What are Web Sockets?

Web socket real time apps are more useful than might you think. Let’s see the examples.

What are Web Sockets

“WebSockets” is an advanced technology that allows real-time interactive communication between the client browser and a server. It uses a completely different protocol that allows bidirectional data flow, making it unique against HTTP.

How does HTTP work?

How HTTP works

If you are a developer, you probably know what HTTP (or HTTPS) is. It is seen every day, in your browser. A request is needed to respond; you to constantly ask the server if there are new messages in order to receive them.

You should also know that HTTP allows you to have different types of requests such as post, get or put, each with a different purpose.

Web Sockets

How websocket works

Web Sockets on the other hand don’t need you to send a request in order to respond. They allow bidirectional data flow so you just have to listen for any data.

You can just listen to the server and it will send you a message when it’s available. Seems more practical, right? And it is…

What is the web socket good for?

  • Real-time applications
  • Chat apps
  • IoT (internet of things)
  • Online multiplayer games

When you should avoid them

The answer is almost never. The only reason I could think of against using Web Socket is the current compatibility, although you can see here that 95% of users have a compatible browser.

In some cases, you will not even need web sockets. I don’t think you will need a real-time app if you are building a simple CMS, unless you want some kind of a specific real-time feature. For a RESTful-API I would advise not using Web Sockets as HTTP GET, POST, DELETE, PUT and many other requests are awesome for that.

Web socket practical examples

Both examples are written in node.js on the server side and javascript on the client side. Intended to be VERY simple, so you can understand. It would not be used like that in practice but you get the idea.

Equivalent in HTTP

Because HTTP needs to constantly check if there are new messages (in order to make it real-time), I used dirty checking, meaning that the program will ask if there are any new messages every x seconds, in this case every 0.2s (or 200 ms).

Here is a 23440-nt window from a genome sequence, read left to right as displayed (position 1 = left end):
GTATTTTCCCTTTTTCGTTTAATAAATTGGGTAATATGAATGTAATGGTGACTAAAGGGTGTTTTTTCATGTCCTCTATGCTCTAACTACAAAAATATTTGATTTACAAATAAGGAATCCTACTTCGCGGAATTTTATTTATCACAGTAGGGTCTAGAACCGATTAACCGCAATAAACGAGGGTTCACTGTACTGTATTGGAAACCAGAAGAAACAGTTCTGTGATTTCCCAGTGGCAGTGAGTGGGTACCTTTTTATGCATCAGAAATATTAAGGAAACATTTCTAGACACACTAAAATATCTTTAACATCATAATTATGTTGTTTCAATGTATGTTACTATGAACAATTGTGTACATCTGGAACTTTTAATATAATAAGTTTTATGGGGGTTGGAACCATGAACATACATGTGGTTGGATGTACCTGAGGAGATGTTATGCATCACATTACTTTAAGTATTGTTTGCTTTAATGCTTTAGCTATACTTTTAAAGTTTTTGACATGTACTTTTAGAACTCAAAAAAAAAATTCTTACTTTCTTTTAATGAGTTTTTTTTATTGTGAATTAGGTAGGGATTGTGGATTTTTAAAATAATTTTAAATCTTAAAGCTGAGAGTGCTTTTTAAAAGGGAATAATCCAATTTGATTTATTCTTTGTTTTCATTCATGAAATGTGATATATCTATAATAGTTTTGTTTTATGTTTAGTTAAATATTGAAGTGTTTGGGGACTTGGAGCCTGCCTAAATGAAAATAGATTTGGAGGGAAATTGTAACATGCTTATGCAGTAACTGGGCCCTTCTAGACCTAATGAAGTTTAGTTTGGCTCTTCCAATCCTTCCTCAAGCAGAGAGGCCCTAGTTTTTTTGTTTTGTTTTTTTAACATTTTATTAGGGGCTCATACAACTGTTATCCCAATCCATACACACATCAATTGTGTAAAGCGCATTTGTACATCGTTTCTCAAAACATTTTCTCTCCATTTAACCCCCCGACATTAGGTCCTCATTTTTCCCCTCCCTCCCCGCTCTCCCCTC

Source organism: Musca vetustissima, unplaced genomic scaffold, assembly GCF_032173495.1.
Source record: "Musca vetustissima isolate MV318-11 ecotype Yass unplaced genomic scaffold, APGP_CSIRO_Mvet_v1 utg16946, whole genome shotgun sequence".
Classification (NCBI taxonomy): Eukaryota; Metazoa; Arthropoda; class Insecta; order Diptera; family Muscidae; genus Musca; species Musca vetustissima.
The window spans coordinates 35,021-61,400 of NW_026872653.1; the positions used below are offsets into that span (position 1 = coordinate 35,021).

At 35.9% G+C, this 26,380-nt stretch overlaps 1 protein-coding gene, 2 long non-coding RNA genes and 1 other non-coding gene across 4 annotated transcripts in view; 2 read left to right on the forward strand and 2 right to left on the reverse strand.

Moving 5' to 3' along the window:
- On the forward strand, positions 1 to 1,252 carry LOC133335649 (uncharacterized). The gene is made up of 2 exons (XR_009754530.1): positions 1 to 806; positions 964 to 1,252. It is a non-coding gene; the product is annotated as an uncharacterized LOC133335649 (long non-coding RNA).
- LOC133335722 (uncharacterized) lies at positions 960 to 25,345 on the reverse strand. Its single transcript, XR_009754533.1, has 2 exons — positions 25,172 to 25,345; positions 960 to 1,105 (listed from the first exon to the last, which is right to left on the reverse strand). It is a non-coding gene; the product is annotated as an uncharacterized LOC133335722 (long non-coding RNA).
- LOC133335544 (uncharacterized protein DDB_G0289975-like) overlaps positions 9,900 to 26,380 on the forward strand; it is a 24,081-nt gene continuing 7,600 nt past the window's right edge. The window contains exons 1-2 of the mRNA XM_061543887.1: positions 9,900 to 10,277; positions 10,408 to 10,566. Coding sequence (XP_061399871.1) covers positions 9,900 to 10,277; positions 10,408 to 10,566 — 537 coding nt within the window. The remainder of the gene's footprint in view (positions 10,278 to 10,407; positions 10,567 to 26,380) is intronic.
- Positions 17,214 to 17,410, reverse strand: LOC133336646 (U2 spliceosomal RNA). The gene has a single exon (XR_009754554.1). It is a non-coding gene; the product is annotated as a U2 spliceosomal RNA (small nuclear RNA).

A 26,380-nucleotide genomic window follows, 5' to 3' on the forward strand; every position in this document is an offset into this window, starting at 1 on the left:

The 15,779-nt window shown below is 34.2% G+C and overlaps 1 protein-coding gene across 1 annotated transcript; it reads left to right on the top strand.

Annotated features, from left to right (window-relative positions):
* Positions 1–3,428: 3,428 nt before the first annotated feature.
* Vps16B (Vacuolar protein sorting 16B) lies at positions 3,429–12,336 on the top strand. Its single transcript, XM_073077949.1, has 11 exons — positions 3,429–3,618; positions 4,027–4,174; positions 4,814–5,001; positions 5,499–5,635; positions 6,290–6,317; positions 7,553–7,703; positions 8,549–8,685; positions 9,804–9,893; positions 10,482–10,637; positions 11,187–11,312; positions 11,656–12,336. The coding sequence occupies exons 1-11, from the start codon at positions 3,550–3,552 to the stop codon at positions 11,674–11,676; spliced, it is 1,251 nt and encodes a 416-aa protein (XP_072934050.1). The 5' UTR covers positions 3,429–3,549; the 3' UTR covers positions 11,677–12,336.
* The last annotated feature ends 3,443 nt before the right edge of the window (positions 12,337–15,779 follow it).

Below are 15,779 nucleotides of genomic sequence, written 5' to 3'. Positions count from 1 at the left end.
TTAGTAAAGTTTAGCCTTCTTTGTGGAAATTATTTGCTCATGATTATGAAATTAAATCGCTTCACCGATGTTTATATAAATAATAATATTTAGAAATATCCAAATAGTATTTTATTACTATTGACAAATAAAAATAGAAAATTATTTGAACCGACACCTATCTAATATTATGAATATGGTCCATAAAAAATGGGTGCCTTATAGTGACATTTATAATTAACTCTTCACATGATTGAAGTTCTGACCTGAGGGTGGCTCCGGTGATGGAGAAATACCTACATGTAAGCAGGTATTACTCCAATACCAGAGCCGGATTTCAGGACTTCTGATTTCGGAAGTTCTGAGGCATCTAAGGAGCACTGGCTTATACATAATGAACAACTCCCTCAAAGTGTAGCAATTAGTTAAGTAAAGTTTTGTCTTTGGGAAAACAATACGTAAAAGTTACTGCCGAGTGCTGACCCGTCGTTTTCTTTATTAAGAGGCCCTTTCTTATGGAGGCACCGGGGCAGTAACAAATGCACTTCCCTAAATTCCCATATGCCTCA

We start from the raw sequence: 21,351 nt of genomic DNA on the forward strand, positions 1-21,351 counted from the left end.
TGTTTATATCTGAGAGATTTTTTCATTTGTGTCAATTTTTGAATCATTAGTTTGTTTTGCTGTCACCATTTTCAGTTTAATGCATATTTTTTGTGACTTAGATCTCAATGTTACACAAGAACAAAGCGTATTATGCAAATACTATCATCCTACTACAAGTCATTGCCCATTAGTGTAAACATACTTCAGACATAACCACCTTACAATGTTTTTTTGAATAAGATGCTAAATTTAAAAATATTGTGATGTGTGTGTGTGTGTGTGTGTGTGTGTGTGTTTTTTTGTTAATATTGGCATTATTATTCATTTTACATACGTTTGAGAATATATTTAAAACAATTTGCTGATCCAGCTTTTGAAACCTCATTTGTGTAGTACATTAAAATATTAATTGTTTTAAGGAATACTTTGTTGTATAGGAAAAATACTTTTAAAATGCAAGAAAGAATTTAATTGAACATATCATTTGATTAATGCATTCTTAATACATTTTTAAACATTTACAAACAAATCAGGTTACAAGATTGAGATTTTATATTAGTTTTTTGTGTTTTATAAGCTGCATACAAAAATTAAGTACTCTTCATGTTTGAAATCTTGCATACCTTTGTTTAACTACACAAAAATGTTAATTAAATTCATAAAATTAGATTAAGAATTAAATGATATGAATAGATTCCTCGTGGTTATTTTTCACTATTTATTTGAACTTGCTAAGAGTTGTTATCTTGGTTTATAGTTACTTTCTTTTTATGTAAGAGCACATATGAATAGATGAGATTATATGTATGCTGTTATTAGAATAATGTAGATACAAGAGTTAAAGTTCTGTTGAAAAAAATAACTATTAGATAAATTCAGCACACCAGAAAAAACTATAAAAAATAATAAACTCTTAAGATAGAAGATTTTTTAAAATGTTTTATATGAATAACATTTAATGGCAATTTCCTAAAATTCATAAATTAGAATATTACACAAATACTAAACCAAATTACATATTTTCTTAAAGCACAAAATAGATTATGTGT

I used a library called Axios, so I don’t have to confuse you with a XMLHttpRequest . It is very declarative and lightweight, so you should be able to understand it if you haven’t already used it.


To test how it works, you can just copy and paste the files to your computer, install all the required modules and have fun. If you are currently on a phone however or you are too lazy to do it, I made a GIF (using screen to GIF) that shows you how amazing this could actually be:

HTTP API debugging made easy

If you ever tried to debug a HTTP restful API, you know how painful it is without any tools. If you want a really good tool, try postman. It is one of the most popular tools that do the job quickly and efficiently - it even saves the history to your google account so you can load them later. I use the chrome extension, but you can get all versions for all platforms here.


Web Sockets are currently one of the ‘next big web technologies’ adopted by many developers. Great for real-time interactions, even including online games. They are so useful you could be amazed you haven’t heard of it before, but did you know that libraries like Firebase are already using Web Sockets?

I hope that the article helped you in understanding the Web Socket protocol, and if you enjoyed it, why don’t you click the 💙 button and follow me on medium? It motivates A LOT.

You might also like:

Code Hybrid is my most recent project with a goal to bring programmers together, so if you would like to contribute or even write stories visit Code Hybrid publication website and find something interesting.